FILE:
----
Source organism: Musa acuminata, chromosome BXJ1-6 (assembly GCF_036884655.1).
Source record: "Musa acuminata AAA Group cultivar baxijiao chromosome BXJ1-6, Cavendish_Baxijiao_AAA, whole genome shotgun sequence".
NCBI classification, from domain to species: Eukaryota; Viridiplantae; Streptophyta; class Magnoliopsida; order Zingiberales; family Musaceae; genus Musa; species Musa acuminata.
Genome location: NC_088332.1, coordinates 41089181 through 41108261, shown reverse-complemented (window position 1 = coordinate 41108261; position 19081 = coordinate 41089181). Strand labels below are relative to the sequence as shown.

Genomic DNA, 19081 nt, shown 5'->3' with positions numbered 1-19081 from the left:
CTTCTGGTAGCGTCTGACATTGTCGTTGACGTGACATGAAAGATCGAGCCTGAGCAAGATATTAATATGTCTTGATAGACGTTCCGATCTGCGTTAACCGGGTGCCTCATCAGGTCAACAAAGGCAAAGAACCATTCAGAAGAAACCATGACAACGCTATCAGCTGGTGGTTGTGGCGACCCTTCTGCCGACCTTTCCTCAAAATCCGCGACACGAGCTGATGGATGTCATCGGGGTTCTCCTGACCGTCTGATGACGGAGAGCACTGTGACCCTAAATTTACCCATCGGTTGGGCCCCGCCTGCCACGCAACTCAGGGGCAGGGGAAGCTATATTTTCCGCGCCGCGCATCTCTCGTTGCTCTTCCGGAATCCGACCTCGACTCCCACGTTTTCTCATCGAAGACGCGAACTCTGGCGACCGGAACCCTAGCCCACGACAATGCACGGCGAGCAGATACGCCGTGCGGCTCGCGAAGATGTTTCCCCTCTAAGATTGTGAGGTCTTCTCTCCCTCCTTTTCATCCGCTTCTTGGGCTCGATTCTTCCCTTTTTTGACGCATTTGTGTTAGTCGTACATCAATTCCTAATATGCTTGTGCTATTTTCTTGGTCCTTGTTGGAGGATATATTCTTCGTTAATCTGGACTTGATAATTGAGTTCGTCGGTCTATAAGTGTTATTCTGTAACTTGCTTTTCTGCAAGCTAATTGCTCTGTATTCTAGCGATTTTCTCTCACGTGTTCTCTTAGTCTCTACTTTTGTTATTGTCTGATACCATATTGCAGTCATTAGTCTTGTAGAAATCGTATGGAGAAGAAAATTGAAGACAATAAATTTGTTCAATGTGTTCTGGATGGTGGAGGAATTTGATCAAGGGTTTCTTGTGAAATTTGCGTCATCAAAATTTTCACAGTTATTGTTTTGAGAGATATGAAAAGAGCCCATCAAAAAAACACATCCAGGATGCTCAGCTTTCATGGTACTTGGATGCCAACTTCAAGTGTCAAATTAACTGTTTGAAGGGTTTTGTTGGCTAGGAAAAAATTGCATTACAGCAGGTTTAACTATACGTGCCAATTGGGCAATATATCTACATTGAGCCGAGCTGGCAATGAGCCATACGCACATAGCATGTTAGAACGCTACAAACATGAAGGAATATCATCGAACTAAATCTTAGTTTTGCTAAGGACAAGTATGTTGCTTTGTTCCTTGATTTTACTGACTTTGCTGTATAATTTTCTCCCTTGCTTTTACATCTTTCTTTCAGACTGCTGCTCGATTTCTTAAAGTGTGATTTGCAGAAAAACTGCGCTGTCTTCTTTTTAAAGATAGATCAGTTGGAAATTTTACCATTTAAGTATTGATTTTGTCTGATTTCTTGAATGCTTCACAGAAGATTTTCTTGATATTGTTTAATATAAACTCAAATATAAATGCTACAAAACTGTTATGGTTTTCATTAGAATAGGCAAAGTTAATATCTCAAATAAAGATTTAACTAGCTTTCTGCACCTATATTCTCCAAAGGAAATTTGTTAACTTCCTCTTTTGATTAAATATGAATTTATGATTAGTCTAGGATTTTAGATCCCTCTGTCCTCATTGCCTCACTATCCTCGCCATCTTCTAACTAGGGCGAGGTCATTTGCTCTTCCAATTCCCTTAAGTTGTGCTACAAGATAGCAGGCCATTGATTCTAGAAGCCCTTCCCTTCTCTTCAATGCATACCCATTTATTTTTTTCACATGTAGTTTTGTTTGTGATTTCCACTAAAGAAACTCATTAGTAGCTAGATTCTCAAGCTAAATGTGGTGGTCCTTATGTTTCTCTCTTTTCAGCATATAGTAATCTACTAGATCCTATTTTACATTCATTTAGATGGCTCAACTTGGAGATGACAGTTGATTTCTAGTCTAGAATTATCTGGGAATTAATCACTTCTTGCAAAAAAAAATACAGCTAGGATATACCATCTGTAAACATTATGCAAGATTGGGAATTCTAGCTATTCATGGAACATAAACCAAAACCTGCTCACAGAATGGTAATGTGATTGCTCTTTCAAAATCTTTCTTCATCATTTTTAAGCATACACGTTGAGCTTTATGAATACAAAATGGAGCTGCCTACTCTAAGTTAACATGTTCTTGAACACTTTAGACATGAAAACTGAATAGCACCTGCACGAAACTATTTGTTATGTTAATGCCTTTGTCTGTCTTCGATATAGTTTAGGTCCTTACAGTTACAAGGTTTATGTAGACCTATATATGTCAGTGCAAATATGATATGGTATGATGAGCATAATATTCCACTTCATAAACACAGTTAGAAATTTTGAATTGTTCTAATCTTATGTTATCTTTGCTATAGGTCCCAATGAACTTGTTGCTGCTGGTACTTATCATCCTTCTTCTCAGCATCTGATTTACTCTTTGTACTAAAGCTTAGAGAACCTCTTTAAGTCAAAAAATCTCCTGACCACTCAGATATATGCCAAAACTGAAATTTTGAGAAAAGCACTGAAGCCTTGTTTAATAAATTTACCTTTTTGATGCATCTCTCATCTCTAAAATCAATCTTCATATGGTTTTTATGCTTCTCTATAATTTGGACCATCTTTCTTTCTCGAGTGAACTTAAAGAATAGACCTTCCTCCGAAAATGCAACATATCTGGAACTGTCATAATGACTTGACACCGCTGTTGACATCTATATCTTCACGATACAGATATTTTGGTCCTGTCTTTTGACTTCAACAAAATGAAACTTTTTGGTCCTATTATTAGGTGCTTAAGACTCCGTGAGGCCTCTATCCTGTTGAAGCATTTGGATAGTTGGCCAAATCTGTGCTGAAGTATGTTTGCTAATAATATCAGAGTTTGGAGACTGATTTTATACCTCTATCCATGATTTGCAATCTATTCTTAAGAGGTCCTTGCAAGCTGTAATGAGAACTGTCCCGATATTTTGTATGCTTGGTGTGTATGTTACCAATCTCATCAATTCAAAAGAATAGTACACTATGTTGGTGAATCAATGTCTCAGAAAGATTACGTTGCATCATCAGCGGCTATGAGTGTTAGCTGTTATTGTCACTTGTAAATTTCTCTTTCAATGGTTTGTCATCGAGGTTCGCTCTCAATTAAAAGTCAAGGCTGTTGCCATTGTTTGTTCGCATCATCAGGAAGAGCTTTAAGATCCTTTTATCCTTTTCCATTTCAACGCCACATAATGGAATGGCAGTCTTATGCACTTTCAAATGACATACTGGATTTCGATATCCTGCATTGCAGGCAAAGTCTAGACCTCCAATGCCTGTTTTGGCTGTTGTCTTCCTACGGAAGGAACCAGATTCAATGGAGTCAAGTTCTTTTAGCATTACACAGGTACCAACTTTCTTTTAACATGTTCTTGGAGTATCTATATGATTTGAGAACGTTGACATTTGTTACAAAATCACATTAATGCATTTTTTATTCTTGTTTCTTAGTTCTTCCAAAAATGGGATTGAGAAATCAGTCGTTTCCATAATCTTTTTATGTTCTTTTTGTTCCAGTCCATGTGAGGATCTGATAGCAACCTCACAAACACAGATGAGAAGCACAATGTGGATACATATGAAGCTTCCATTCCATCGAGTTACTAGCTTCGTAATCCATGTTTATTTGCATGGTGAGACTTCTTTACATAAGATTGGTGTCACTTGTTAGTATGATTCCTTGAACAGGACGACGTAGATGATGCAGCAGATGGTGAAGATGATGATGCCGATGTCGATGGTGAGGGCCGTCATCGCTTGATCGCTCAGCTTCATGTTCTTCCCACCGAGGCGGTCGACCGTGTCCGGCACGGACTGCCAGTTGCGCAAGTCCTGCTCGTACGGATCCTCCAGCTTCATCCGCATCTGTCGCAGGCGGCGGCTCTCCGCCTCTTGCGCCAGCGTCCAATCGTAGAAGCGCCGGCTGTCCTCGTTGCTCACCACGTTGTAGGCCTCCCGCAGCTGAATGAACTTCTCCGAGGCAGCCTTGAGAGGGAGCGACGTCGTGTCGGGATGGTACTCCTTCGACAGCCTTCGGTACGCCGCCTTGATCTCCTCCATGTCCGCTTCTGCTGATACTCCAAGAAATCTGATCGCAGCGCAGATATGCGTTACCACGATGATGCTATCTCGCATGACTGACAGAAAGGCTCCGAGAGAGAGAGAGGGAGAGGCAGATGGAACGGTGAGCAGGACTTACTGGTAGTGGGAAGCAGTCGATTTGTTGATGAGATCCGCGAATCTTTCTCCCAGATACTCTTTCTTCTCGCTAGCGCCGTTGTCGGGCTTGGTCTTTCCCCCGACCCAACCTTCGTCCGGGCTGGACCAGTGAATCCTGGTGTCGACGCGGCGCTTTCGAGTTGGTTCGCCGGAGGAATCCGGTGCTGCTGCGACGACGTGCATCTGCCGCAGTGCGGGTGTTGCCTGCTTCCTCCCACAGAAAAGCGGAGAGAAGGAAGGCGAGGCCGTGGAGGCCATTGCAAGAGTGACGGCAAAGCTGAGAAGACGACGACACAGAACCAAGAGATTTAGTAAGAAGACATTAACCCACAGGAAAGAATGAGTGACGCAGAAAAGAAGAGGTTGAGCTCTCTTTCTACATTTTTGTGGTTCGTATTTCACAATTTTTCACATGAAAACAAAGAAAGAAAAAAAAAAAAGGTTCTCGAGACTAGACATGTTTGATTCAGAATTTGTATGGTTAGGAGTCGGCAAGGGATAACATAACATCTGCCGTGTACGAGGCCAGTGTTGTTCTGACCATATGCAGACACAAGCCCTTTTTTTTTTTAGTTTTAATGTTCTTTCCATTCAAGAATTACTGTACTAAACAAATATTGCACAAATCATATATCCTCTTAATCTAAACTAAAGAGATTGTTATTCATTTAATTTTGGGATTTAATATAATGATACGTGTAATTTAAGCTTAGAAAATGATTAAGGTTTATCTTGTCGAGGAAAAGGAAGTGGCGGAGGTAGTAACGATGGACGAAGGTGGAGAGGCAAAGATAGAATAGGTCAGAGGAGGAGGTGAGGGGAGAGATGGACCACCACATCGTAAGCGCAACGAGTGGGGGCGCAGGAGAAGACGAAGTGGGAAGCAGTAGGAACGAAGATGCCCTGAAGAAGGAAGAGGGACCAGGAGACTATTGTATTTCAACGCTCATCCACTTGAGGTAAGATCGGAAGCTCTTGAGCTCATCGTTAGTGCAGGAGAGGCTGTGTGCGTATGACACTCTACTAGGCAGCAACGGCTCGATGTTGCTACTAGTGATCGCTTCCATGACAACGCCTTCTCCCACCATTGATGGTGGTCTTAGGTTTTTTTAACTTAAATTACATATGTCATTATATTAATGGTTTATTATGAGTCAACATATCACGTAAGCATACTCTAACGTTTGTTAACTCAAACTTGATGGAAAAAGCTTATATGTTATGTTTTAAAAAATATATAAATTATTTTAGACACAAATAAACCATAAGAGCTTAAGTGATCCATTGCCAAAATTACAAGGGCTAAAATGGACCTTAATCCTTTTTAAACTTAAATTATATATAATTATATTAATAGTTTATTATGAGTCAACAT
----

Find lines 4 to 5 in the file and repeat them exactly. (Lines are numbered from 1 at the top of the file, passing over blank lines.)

Genome location: NC_088332.1, coordinates 41089181 through 41108261, shown reverse-complemented (window position 1 = coordinate 41108261; position 19081 = coordinate 41089181). Strand labels below are relative to the sequence as shown.

Genomic DNA, 19081 nt, shown 5'->3' with positions numbered 1-19081 from the left: